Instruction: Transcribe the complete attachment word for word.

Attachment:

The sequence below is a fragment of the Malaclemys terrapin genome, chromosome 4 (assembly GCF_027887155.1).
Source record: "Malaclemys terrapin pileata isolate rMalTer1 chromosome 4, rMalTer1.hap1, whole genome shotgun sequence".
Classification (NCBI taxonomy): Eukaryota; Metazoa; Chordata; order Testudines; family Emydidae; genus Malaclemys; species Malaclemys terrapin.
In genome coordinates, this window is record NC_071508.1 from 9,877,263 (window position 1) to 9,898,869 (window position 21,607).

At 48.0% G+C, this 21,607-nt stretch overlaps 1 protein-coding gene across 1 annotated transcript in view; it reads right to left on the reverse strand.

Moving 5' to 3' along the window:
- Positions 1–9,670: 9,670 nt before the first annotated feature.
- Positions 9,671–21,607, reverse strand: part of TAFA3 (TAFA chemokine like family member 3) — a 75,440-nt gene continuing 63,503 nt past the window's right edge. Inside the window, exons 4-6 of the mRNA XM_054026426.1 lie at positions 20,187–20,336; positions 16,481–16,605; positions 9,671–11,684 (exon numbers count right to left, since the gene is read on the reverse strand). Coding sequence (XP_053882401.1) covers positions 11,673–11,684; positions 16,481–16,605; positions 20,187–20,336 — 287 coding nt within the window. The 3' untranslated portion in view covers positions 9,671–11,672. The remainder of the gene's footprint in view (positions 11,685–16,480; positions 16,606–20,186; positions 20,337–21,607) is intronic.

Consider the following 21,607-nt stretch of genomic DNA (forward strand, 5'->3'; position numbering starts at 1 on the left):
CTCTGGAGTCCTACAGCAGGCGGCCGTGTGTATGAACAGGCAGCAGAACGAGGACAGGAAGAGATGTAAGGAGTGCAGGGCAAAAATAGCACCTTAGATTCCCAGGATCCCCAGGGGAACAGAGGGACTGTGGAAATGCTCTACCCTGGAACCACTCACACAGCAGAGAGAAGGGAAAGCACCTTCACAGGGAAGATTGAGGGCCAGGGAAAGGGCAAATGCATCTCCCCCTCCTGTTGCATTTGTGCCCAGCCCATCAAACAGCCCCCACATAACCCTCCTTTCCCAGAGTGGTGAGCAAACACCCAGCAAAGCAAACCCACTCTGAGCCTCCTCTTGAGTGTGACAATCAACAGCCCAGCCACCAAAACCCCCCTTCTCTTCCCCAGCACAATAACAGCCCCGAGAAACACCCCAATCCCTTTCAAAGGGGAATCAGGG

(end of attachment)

The sequence below is a fragment of the Malaclemys terrapin genome, chromosome 4 (assembly GCF_027887155.1).
Source record: "Malaclemys terrapin pileata isolate rMalTer1 chromosome 4, rMalTer1.hap1, whole genome shotgun sequence".
Classification (NCBI taxonomy): Eukaryota; Metazoa; Chordata; order Testudines; family Emydidae; genus Malaclemys; species Malaclemys terrapin.
In genome coordinates, this window is record NC_071508.1 from 9,877,263 (window position 1) to 9,898,869 (window position 21,607).

At 48.0% G+C, this 21,607-nt stretch overlaps 1 protein-coding gene across 1 annotated transcript in view; it reads right to left on the reverse strand.

Moving 5' to 3' along the window:
- Positions 1–9,670: 9,670 nt before the first annotated feature.
- Positions 9,671–21,607, reverse strand: part of TAFA3 (TAFA chemokine like family member 3) — a 75,440-nt gene continuing 63,503 nt past the window's right edge. Inside the window, exons 4-6 of the mRNA XM_054026426.1 lie at positions 20,187–20,336; positions 16,481–16,605; positions 9,671–11,684 (exon numbers count right to left, since the gene is read on the reverse strand). Coding sequence (XP_053882401.1) covers positions 11,673–11,684; positions 16,481–16,605; positions 20,187–20,336 — 287 coding nt within the window. The 3' untranslated portion in view covers positions 9,671–11,672. The remainder of the gene's footprint in view (positions 11,685–16,480; positions 16,606–20,186; positions 20,337–21,607) is intronic.

Consider the following 21,607-nt stretch of genomic DNA (forward strand, 5'->3'; position numbering starts at 1 on the left):
CTCTGGAGTCCTACAGCAGGCGGCCGTGTGTATGAACAGGCAGCAGAACGAGGACAGGAAGAGATGTAAGGAGTGCAGGGCAAAAATAGCACCTTAGATTCCCAGGATCCCCAGGGGAACAGAGGGACTGTGGAAATGCTCTACCCTGGAACCACTCACACAGCAGAGAGAAGGGAAAGCACCTTCACAGGGAAGATTGAGGGCCAGGGAAAGGGCAAATGCATCTCCCCCTCCTGTTGCATTTGTGCCCAGCCCATCAAACAGCCCCCACATAACCCTCCTTTCCCAGAGTGGTGAGCAAACACCCAGCAAAGCAAACCCACTCTGAGCCTCCTCTTGAGTGTGACAATCAACAGCCCAGCCACCAAAACCCCCCTTCTCTTCCCCAGCACAATAACAGCCCCGAGAAACACCCCAATCCCTTTCAAAGGGGAATCAGGG